Amid an improved economy and an apparent upturn in lateral hiring, some law firms are trying to shield their associates from the wiles of recruiters offering richer rewards.
Some firms are limiting the contact information about associates provided on their Web sites. Others have deleted biographical and practice area details as well. Still others are said to be scaling back information in law firm directories.
--The National Law Journal, 3/9/05
In an effort to keep competing law firms from poaching their prized associates, some large firms have been trying to shield their associates from the wiles of recruiters offering richer rewards. At first, these efforts were limited to removing biographical information about the associates from law-firm websites. In this way, the law firms thought, coveted information about their associates such as their areas of practice, their e-mail addresses, and their hair colors would remain hidden from the conniving legal recruiters who wanted to steal the associates away from them.
It wasn't long, however, before the legal recruiters simply changed their tactics. In a move that shocked the large law firms, the resourceful legal recruiters bypassed the Internet altogether and began calling associates on the telephone.
Although blindsided by this unexpected change in tactics, the law firms were quick to respond. First, the law firms banned breakfast. Then they quit serving lunch. For what reason? The thinking went like this: If legal recruiters couldn't be prevented from calling the associates on the telephone, at least the law firms could make sure that the associates were too weak to answer the phone.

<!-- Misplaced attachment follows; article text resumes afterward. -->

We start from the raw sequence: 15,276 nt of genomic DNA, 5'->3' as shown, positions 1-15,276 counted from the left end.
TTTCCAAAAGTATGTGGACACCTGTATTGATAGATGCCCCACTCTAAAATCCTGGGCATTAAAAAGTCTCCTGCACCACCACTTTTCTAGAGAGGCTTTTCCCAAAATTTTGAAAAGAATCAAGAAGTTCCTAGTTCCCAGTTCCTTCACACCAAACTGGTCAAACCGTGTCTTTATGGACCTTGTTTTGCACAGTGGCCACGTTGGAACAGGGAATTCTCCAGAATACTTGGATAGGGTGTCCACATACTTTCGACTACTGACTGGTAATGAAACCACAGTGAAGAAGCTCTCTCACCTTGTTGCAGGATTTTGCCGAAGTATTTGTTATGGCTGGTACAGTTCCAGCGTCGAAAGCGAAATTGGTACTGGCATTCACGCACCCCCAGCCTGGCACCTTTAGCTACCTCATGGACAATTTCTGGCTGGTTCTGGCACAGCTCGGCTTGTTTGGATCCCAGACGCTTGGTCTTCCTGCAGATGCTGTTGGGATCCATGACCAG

The hidden costs of this approach were unexpectedly high. Staff members such as file clerks and floating secretaries were required to don Latex gloves and prop up the hungry young associates at their desks until 4 p.m., which was when most legal recruiters usually called it a day and returned home to watch TV. In the evenings, the associates were fed Snickers bars and required to work late into the night, still under strict orders, as always, to bill 2,400 hours each year.
For a while, this approach worked. Advantage, law firms. But soon the forced starvation of the young associates took its toll. Many young associates began to die from exhaustion. While the law firms attempted to keep them alive by announcing that dead associates would no longer be considered for partnership, many associates died anyway, no longer caring about the consequences. Other associates, stemming off death by thinking about the promise of the mansions and yachts that might someday be theirs, began answering their telephones even in their exhausted states, often too weak to remember the details of their resumes.
Advantage, legal recruiters. Once again, however, the law firms sprang into action. In a draconian move that shocked established notions of sportsmanship and fair play, the law firms began confiscating the telephones that their associates were using to engage in the forbidden communications with the legal recruiters. Land-line phones were seized and dumped in landfills. Cellphones were collected by the mailroom staff and beaten to an electronic pulp with heavy metal hammers.
When the associates complained that the lack of a phone meant they would no longer be able to communicate with their clients, the law firms said that it didn’t matter.
"You’re just associates,” the associates were told. “You should have shut your fucking mouths years ago.”